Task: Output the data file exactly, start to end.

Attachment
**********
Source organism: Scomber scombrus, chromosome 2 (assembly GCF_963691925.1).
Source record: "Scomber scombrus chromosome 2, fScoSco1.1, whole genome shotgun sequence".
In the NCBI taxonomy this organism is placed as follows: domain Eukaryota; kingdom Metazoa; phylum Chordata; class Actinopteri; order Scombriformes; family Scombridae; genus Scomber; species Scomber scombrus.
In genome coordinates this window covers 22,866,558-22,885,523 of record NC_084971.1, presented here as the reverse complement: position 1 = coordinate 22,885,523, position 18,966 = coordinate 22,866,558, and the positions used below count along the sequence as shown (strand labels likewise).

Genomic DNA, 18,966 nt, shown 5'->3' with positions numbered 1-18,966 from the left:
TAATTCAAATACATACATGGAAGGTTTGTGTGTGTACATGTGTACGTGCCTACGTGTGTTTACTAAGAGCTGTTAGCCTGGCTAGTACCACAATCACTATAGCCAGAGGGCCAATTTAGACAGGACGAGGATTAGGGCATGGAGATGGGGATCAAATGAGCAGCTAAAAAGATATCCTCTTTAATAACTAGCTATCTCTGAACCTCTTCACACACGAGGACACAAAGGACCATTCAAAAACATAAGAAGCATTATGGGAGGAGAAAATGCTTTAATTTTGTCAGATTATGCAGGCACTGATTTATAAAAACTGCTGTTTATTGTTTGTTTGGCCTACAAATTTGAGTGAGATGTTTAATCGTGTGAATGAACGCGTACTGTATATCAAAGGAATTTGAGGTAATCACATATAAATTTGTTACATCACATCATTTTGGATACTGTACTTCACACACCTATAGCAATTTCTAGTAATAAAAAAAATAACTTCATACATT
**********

Source organism: Scomber scombrus, chromosome 2 (assembly GCF_963691925.1).
Source record: "Scomber scombrus chromosome 2, fScoSco1.1, whole genome shotgun sequence".
In the NCBI taxonomy this organism is placed as follows: domain Eukaryota; kingdom Metazoa; phylum Chordata; class Actinopteri; order Scombriformes; family Scombridae; genus Scomber; species Scomber scombrus.
In genome coordinates this window covers 22,866,558-22,885,523 of record NC_084971.1, presented here as the reverse complement: position 1 = coordinate 22,885,523, position 18,966 = coordinate 22,866,558, and the positions used below count along the sequence as shown (strand labels likewise).

Genomic DNA, 18,966 nt, shown 5'->3' with positions numbered 1-18,966 from the left:
TAATTCAAATACATACATGGAAGGTTTGTGTGTGTACATGTGTACGTGCCTACGTGTGTTTACTAAGAGCTGTTAGCCTGGCTAGTACCACAATCACTATAGCCAGAGGGCCAATTTAGACAGGACGAGGATTAGGGCATGGAGATGGGGATCAAATGAGCAGCTAAAAAGATATCCTCTTTAATAACTAGCTATCTCTGAACCTCTTCACACACGAGGACACAAAGGACCATTCAAAAACATAAGAAGCATTATGGGAGGAGAAAATGCTTTAATTTTGTCAGATTATGCAGGCACTGATTTATAAAAACTGCTGTTTATTGTTTGTTTGGCCTACAAATTTGAGTGAGATGTTTAATCGTGTGAATGAACGCGTACTGTATATCAAAGGAATTTGAGGTAATCACATATAAATTTGTTACATCACATCATTTTGGATACTGTACTTCACACACCTATAGCAATTTCTAGTAATAAAAAAAATAACTTCATACATT